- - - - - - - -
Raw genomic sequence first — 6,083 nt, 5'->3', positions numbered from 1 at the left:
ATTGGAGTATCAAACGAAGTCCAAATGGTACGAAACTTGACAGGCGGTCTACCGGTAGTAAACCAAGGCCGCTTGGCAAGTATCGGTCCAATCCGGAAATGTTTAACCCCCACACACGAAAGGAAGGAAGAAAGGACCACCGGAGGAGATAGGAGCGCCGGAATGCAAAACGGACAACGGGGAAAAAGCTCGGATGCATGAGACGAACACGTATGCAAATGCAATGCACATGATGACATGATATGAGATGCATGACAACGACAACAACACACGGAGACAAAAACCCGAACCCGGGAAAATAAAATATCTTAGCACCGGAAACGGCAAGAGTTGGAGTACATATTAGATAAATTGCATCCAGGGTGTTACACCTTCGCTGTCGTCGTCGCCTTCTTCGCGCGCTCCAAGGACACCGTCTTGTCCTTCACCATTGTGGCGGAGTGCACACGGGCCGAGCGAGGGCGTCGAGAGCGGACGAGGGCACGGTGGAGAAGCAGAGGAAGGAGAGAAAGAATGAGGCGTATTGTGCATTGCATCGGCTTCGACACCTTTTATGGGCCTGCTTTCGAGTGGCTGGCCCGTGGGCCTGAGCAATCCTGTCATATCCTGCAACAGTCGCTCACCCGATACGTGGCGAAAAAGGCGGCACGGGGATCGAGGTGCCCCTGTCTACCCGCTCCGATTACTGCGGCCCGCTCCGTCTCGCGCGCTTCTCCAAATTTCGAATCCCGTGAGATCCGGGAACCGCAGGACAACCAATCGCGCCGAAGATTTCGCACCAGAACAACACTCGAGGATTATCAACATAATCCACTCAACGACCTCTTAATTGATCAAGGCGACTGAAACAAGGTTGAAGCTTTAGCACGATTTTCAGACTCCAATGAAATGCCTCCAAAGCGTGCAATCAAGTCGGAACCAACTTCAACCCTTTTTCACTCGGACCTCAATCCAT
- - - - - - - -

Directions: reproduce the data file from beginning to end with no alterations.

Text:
Raw genomic sequence first — 6,083 nt, 5'->3', positions numbered from 1 at the left:
ATTGGAGTATCAAACGAAGTCCAAATGGTACGAAACTTGACAGGCGGTCTACCGGTAGTAAACCAAGGCCGCTTGGCAAGTATCGGTCCAATCCGGAAATGTTTAACCCCCACACACGAAAGGAAGGAAGAAAGGACCACCGGAGGAGATAGGAGCGCCGGAATGCAAAACGGACAACGGGGAAAAAGCTCGGATGCATGAGACGAACACGTATGCAAATGCAATGCACATGATGACATGATATGAGATGCATGACAACGACAACAACACACGGAGACAAAAACCCGAACCCGGGAAAATAAAATATCTTAGCACCGGAAACGGCAAGAGTTGGAGTACATATTAGATAAATTGCATCCAGGGTGTTACACCTTCGCTGTCGTCGTCGCCTTCTTCGCGCGCTCCAAGGACACCGTCTTGTCCTTCACCATTGTGGCGGAGTGCACACGGGCCGAGCGAGGGCGTCGAGAGCGGACGAGGGCACGGTGGAGAAGCAGAGGAAGGAGAGAAAGAATGAGGCGTATTGTGCATTGCATCGGCTTCGACACCTTTTATGGGCCTGCTTTCGAGTGGCTGGCCCGTGGGCCTGAGCAATCCTGTCATATCCTGCAACAGTCGCTCACCCGATACGTGGCGAAAAAGGCGGCACGGGGATCGAGGTGCCCCTGTCTACCCGCTCCGATTACTGCGGCCCGCTCCGTCTCGCGCGCTTCTCCAAATTTCGAATCCCGTGAGATCCGGGAACCGCAGGACAACCAATCGCGCCGAAGATTTCGCACCAGAACAACACTCGAGGATTATCAACATAATCCACTCAACGACCTCTTAATTGATCAAGGCGACTGAAACAAGGTTGAAGCTTTAGCACGATTTTCAGACTCCAATGAAATGCCTCCAAAGCGTGCAATCAAGTCGGAACCAACTTCAACCCTTTTTCACTCGGACCTCAATCCAT